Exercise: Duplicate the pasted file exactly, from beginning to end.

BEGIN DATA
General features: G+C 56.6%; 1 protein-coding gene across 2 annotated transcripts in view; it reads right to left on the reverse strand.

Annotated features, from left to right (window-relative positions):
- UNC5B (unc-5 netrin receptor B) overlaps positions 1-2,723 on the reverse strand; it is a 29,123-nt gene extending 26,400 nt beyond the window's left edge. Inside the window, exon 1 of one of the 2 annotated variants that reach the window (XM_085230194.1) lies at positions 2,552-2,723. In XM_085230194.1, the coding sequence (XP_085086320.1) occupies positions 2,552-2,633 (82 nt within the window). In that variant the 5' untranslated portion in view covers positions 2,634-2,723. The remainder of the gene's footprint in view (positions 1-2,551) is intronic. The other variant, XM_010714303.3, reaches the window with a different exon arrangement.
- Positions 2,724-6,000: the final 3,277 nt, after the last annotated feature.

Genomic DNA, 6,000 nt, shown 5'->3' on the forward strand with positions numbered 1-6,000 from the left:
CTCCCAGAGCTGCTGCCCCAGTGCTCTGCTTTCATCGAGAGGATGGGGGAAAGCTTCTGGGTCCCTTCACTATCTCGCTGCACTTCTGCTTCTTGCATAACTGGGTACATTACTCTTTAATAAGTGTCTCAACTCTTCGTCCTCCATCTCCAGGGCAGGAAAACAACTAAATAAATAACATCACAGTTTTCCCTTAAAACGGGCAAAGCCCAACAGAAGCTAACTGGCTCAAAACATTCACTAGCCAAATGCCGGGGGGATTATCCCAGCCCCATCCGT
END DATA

General features: G+C 56.6%; 1 protein-coding gene across 2 annotated transcripts in view; it reads right to left on the reverse strand.

Annotated features, from left to right (window-relative positions):
- UNC5B (unc-5 netrin receptor B) overlaps positions 1-2,723 on the reverse strand; it is a 29,123-nt gene extending 26,400 nt beyond the window's left edge. Inside the window, exon 1 of one of the 2 annotated variants that reach the window (XM_085230194.1) lies at positions 2,552-2,723. In XM_085230194.1, the coding sequence (XP_085086320.1) occupies positions 2,552-2,633 (82 nt within the window). In that variant the 5' untranslated portion in view covers positions 2,634-2,723. The remainder of the gene's footprint in view (positions 1-2,551) is intronic. The other variant, XM_010714303.3, reaches the window with a different exon arrangement.
- Positions 2,724-6,000: the final 3,277 nt, after the last annotated feature.

Genomic DNA, 6,000 nt, shown 5'->3' on the forward strand with positions numbered 1-6,000 from the left:
CTCCCAGAGCTGCTGCCCCAGTGCTCTGCTTTCATCGAGAGGATGGGGGAAAGCTTCTGGGTCCCTTCACTATCTCGCTGCACTTCTGCTTCTTGCATAACTGGGTACATTACTCTTTAATAAGTGTCTCAACTCTTCGTCCTCCATCTCCAGGGCAGGAAAACAACTAAATAAATAACATCACAGTTTTCCCTTAAAACGGGCAAAGCCCAACAGAAGCTAACTGGCTCAAAACATTCACTAGCCAAATGCCGGGGGGATTATCCCAGCCCCATCCGT